Etiquette in the workplace: naming a boss as a mentor

               *Sometimes I write something I feel is enlightening, then read it through and almost do not publish it for fear that it is stating too much “obvious.” However that may be, a hallmark of a well bred woman is, I believe, to utilize common sense no matter how simple it may seem; from that place came the following article.

               We have all heard not to let our personal lives get too involved in the workplace. One practical way a well bred woman can apply this advice to her life is by not putting her boss on a pedestal of admiration. Recently a friend of mine quit her job due to her employers’ unethical practices; while I applaud her decision to stand up for what is right no matter the risk, I was saddened to hear how close my friend had grown to her bosses, particularly a woman whom she spoke of as her “mentor.” Having had such a strong emotional attachment to her boss and a preconceived, too optimistic idea of her character, my friend grieved the separation more acutely, feeling betrayed by her boss’s actions. After thinking it over, I concluded that naming a boss as a mentor is generally not a good idea for many reasons, not all of which will apply in every employment situation. However, for most people employed for pay, not in a non-profit, internship, or apprenticeship position, the following summarizes why keeping one’s emotional distance from one’s boss is the best decision for everyone.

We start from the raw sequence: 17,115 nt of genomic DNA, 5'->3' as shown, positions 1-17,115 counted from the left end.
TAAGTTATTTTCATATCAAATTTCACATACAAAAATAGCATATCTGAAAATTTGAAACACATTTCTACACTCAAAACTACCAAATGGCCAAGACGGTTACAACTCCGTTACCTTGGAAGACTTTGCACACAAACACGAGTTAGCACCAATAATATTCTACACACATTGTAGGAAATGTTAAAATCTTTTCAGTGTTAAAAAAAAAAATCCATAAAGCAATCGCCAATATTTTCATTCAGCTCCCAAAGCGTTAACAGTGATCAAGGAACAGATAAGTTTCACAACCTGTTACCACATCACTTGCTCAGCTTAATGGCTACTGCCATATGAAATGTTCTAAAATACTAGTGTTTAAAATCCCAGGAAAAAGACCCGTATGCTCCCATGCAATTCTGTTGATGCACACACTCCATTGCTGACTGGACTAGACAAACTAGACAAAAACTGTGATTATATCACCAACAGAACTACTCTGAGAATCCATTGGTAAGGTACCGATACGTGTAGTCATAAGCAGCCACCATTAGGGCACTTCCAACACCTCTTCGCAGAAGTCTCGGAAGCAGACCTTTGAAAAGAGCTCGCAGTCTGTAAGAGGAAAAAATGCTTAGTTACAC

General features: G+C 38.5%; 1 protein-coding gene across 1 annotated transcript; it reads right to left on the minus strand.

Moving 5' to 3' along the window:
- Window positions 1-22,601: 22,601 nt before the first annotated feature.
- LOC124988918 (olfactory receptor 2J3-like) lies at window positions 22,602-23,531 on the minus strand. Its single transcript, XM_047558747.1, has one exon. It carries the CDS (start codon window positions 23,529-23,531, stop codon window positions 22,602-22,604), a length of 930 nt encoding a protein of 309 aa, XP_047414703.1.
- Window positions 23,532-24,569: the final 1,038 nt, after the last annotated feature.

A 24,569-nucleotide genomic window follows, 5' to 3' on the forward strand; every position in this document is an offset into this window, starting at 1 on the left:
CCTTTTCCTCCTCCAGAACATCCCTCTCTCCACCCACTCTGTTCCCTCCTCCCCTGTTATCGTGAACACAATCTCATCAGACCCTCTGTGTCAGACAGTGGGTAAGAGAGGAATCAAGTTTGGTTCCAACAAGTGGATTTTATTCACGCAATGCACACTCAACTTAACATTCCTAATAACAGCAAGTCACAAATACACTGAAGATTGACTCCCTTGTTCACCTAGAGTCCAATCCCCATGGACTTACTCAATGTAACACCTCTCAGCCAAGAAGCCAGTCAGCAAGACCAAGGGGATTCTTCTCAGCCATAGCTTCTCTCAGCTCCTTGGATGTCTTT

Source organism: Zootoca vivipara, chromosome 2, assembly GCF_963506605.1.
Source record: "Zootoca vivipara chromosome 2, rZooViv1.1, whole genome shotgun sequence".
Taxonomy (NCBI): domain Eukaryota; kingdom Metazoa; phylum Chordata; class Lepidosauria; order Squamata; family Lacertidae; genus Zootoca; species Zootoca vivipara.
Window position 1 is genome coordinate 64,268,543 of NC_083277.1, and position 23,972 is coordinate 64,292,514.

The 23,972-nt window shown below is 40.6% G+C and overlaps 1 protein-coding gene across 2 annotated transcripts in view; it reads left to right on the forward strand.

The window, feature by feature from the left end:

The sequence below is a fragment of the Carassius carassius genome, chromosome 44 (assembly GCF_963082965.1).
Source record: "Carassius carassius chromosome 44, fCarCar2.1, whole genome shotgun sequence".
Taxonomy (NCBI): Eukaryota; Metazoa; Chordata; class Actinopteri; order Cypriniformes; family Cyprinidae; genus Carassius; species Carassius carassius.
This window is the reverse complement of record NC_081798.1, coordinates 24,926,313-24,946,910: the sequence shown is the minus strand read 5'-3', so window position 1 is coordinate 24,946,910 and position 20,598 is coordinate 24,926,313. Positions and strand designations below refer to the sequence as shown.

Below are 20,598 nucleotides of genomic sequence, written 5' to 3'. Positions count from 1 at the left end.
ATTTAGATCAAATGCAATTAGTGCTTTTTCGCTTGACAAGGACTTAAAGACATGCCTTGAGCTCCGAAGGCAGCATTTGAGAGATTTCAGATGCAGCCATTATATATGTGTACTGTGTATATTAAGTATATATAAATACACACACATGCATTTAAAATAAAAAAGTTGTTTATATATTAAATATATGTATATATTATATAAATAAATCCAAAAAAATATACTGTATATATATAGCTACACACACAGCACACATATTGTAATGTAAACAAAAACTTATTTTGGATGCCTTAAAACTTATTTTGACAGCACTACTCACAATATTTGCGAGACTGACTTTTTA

First of all, a woman and her boss have a vested interest in each other that ends in dollars and cents, or in performance and overhead. Basically she is there for the paycheck, no matter how much she loves her job, and her boss hired her for her working abilities and to further their own purpose as the head of, and probably top earner of, the company. In other words, the boss wants to set the course of direction for the company and she is interested in perpetuating her business, along with making the highest profit possible in line with her morals. As long as the relationship between two people depends on their ability to profit (or detract) from each other financially, the relationship is too awkward for any sort of emotional dependency to properly develop.

               As if that was not enough statement of the obvious, a person is at work to work, after all. Her boss is there to manage. Although she may spend eight hours straight shoulder to shoulder in a small office with a lot of “down time” between customers that includes chatting, it is still not like chatting with a friend or neighbor whom she met with for that purpose. The chatting is secondary to the job, not the main focus, so even though there may be a lot of it and the topics may go very deep, it is not “meant to be.” Usually older people have a word of advice in most situations, and younger people are eager to spread their affections to anyone they admire, as well as over share their personal life, but the hours spent in work are not for the purpose of bonding.